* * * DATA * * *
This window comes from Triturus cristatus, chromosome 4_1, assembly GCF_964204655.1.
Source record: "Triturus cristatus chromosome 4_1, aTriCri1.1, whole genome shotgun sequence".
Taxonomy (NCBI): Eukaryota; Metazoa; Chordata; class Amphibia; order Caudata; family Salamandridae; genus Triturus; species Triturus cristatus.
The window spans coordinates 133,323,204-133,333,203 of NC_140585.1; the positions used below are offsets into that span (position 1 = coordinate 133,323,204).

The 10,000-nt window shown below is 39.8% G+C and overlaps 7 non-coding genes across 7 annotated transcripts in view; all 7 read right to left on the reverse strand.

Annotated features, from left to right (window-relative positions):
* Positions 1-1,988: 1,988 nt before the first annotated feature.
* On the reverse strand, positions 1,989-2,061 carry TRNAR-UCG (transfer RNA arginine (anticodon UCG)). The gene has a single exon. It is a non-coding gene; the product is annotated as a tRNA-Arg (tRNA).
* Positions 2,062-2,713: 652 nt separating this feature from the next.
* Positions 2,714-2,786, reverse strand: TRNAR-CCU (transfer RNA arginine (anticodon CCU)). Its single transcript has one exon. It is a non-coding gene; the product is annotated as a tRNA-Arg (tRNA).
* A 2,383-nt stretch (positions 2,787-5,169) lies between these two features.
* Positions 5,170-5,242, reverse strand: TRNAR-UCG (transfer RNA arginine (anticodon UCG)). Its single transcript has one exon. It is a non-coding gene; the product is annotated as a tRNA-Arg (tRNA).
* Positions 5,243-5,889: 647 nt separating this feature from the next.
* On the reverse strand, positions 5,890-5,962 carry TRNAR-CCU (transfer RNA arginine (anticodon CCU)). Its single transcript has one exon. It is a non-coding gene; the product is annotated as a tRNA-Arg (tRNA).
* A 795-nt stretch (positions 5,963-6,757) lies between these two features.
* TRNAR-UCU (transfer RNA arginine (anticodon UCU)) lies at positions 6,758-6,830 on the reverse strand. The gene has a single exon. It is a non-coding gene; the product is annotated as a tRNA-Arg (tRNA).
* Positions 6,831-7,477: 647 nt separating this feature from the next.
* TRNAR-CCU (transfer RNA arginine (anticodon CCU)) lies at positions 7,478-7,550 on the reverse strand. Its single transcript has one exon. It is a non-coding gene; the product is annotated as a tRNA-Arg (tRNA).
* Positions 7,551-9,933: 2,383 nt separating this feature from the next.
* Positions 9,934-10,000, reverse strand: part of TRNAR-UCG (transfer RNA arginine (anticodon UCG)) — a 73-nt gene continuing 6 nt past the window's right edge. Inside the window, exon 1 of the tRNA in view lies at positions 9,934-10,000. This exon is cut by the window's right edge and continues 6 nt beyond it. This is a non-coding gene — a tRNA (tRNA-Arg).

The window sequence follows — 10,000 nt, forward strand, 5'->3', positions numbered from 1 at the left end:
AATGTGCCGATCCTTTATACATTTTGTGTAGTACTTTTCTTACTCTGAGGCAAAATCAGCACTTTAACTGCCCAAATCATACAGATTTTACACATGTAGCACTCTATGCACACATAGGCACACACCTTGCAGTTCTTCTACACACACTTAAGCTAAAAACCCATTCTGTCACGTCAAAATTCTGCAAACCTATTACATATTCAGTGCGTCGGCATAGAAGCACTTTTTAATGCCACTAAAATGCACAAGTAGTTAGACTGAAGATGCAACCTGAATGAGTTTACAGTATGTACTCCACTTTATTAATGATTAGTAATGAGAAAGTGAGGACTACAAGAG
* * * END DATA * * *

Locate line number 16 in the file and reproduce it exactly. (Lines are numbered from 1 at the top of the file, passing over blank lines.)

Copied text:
* TRNAR-UCU (transfer RNA arginine (anticodon UCU)) lies at positions 6,758-6,830 on the reverse strand. The gene has a single exon. It is a non-coding gene; the product is annotated as a tRNA-Arg (tRNA).